Dementia Care – We Can Do This!
In years past during our medical training, we would never dare to out loud use the words dementia and prevention in the same sentence. We were taught to say, “there’s nothing we can do, come back in a year”. But new thinking and daily practices of several medical centers around the country and the world now offer a new, more hopeful and effective model for dementia care. Dr. Gil Livingston of the UK’s international Lancet Commission on Dementia Prevention says that if you fix just 12 of the several dozen currently known and modifiable dementia risk factors, then up to 40% of dementia may be preventable. Dr. Dale Bredesen of UCLA and the Buck Institute in California believes that if all known risk factors are assessed and well-managed that it is likely to be more like 80% of Alzheimer’s dementia could be preventable. We now know that by changing our lifestyles according to protocols like Dr. Bredesen’s, we can actually change the expression of even a very high risk genetic makeup for diseases like Alzheimer’s dementia.
Of course this is not going to make Pharma any money, and doesn’t exactly fit with our training’s biomedical model – that all medical problems are the results of a particular drug deficiency. Precision medicine, or functional medicine as others call it has now demonstrated that there are many possible and additive roads to dementia. How could a single, or even a handful of pills fix multiple, errant metabolic and physiologic pathways to dementia. And by the way, the dreaded amyloid Beta protein that accumulates in the Alzheimer’s brain is NOT THE CAUSE of the pathology, but rather the result, as the body uses the amyloid to fend off germs, toxins and metabolic failures that really are the CAUSE of the pathology. Billions of research dollars spent on amyloid removal proved that we can remove amyloid, but surprise, when we did this with drugs subjects got worse, not better. The amyloid has been defending us all these years – and even now, there are still researchers trying to salvage this down the rabbit hole “search for a cure”.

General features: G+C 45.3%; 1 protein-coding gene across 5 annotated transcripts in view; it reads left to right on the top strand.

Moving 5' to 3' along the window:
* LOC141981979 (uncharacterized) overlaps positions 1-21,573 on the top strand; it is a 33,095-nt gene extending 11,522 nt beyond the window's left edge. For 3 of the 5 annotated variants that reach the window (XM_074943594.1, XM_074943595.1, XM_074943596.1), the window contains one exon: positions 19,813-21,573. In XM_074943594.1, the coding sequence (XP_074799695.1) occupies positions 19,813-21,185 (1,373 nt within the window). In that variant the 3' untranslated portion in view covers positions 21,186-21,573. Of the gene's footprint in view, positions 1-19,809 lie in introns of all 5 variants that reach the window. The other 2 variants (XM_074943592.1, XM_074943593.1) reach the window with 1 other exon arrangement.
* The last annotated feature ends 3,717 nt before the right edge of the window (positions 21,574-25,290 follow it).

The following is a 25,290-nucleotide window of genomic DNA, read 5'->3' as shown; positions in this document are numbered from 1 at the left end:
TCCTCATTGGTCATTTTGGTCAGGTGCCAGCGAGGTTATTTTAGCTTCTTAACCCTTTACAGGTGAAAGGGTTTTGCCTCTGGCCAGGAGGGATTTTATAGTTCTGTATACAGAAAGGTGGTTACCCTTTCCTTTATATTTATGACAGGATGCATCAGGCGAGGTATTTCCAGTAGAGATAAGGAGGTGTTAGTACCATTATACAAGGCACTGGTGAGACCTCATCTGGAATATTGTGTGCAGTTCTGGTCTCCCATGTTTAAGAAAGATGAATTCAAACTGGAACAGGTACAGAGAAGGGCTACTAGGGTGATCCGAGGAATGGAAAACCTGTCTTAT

Our Central Minnesota Dementia Community Action Network nonprofit will promote and get us engaged in practicing a new model of dementia care that emphasizes prevention, dementia risk assessment, diagnosis and management based upon risk abatement and management. The 5.8 million Americans living with dementia and their 18-20 million care partners cannot wait 17 years for us to fill the care gaps. Sure, life got tougher with Covid19, EMRs and flourishing complex care, but D-CAN stands ready to collaborate with our community clinicians and dementia services providers on our mission to improve access to quality dementia care in our community.